The signaling protein, known as mTOR, is excessively active in many cancer cells and plays a key role in various diseases, such as diabetes, inflammation, and aging. Meanwhile, autophagy is well-known for its elaborately mediated regulation of activity by the mTOR protein in cells. Inhibiting this activity of the mTOR protein can increase autophagy and subsequently induce cancer cell death.

Professor Kim Se-yun’s research team conducted a study on developing an mTOR-inhibitory anticancer drug with a drug regeneration strategy based on effective binding technology that models physical interactions between compounds and target proteins using the three-dimensional protein structure.

Drug regeneration finds new indications for FDA-approved drugs or clinical drug groups previously proven safe. According to the researchers, this strategy can innovatively shorten the enormous time and investment in new drug development that traditionally takes more than 10 years.

Aug 15, 2022

Researchers discover new molecules with longevity boosting potential

Posted by in categories: biotech/medical, life extension, neuroscience

Researchers at the Hebrew University of Jerusalem have discovered a new family of molecules that enable cells to repair damaged components, making it possible for those tissues to retain proper function. The efficacy of the molecules was demonstrated on a model organism – the C. elegans roundworm. The research team examined the effect of various therapies on longevity and quality of life, and successfully showed they can protect the worm and human cells from damage.

The researchers, led by Professors Einav Gross and Shmuel Ben-Sasson, have founded a company called Vitalunga to advance the research and translate it into therapeutics.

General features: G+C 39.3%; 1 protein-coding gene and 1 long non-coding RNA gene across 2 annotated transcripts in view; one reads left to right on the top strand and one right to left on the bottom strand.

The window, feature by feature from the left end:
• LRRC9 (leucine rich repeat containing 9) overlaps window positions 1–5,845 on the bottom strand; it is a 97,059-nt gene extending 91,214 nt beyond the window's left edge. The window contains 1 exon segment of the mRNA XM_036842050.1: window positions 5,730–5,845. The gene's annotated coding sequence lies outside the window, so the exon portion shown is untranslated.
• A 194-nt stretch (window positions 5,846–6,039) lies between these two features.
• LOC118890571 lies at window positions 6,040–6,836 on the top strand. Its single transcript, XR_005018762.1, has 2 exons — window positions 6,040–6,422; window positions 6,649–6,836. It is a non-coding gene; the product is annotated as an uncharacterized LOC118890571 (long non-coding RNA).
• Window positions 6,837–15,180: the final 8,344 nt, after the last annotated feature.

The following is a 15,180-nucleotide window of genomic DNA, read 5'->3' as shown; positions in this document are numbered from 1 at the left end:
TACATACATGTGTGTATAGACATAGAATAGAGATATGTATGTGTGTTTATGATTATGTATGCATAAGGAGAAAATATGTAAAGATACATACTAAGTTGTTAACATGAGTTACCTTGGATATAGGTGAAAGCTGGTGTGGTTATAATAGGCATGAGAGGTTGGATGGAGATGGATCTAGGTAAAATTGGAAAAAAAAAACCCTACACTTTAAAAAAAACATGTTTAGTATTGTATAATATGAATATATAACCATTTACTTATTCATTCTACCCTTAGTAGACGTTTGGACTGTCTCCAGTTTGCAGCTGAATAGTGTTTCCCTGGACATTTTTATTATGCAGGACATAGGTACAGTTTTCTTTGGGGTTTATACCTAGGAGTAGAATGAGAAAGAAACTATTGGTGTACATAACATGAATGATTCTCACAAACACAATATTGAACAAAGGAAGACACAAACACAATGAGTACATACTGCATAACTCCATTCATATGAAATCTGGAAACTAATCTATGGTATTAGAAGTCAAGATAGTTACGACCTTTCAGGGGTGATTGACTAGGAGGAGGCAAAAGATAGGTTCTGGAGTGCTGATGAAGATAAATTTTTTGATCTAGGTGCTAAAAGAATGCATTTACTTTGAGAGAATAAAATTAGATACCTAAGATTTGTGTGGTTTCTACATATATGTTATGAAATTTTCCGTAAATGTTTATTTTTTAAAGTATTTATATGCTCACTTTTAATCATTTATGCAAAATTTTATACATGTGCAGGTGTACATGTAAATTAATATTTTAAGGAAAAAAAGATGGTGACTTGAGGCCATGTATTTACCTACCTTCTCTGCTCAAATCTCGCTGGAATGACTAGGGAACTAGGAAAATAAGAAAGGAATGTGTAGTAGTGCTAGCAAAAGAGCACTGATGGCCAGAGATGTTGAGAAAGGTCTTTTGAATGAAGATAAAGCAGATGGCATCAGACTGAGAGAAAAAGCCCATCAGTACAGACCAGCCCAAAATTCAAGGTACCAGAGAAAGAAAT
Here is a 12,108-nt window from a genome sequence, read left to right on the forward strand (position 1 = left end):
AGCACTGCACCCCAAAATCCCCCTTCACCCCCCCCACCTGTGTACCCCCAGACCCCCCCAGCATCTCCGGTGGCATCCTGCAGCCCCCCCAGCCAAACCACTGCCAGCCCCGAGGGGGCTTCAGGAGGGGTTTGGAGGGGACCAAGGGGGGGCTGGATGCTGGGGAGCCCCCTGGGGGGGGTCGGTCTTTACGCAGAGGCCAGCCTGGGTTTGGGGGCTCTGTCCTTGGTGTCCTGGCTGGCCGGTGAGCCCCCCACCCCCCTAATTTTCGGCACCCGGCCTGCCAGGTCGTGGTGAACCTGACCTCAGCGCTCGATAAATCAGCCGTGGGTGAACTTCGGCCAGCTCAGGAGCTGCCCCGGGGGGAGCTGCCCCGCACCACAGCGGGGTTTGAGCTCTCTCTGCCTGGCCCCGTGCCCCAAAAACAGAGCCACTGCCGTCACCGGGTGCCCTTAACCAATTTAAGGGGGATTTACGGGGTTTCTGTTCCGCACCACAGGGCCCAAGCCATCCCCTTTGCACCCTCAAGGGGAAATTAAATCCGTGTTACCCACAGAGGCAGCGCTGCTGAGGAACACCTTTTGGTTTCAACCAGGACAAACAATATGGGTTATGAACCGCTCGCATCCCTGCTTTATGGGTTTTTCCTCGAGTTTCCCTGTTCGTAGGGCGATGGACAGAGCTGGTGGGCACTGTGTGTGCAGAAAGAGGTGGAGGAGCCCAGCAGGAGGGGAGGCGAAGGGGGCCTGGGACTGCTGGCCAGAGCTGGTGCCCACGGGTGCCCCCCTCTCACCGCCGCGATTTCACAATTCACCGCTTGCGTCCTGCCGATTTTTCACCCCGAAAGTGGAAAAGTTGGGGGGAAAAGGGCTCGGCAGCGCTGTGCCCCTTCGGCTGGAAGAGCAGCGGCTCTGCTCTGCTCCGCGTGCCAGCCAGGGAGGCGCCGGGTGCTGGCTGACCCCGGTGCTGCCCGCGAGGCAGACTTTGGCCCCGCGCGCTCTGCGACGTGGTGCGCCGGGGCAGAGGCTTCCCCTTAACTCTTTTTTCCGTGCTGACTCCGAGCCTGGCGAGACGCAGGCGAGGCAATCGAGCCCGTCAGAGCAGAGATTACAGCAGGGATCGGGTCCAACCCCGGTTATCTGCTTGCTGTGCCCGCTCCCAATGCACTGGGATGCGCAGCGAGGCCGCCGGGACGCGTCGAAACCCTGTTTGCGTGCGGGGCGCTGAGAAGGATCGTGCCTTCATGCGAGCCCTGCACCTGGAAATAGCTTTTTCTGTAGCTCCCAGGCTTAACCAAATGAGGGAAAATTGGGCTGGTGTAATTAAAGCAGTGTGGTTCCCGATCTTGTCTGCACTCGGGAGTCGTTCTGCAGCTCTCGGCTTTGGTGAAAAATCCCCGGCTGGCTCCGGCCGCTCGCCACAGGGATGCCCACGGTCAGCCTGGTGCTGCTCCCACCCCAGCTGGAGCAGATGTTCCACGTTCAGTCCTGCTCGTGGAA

Longevity. Technology: A major factor in aging tissues is the reduced effectiveness of our cell’s quality-control mechanism, which leads to the accumulation of defective mitochondria – the cellular ‘power plants’ responsible for energy production. Mitochondria can be compared to tiny electric batteries that help cells function properly. Although these ‘batteries’ wear out constantly, our cells have a sophisticated mechanism called mitophagy that removes defective mitochondria and replaces them with new ones. However, this mechanism declines with age, leading to cell dysfunction and deterioration in tissue activity, and is implicated in many age-related diseases, such as Alzheimer’s disease, Parkinson’s disease, heart failure and sarcopenia.

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Aug 15, 2022

Why We Age

Posted by in categories: biological, life extension

Why do some animals live longer than others?

Is aging inevitable, like the rusting of a tin can, or in some sense preprogrammed?

The answers to these questions could drastically improve human health. My latest piece for BioViva Sciences is a concise overview of the comparative biology of aging.

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Aug 15, 2022

Do spiders sleep? Study suggests they may snooze like humans

Posted by in categories: biotech/medical, life extension

It’s a question that keeps some scientists awake at night: Do spiders sleep?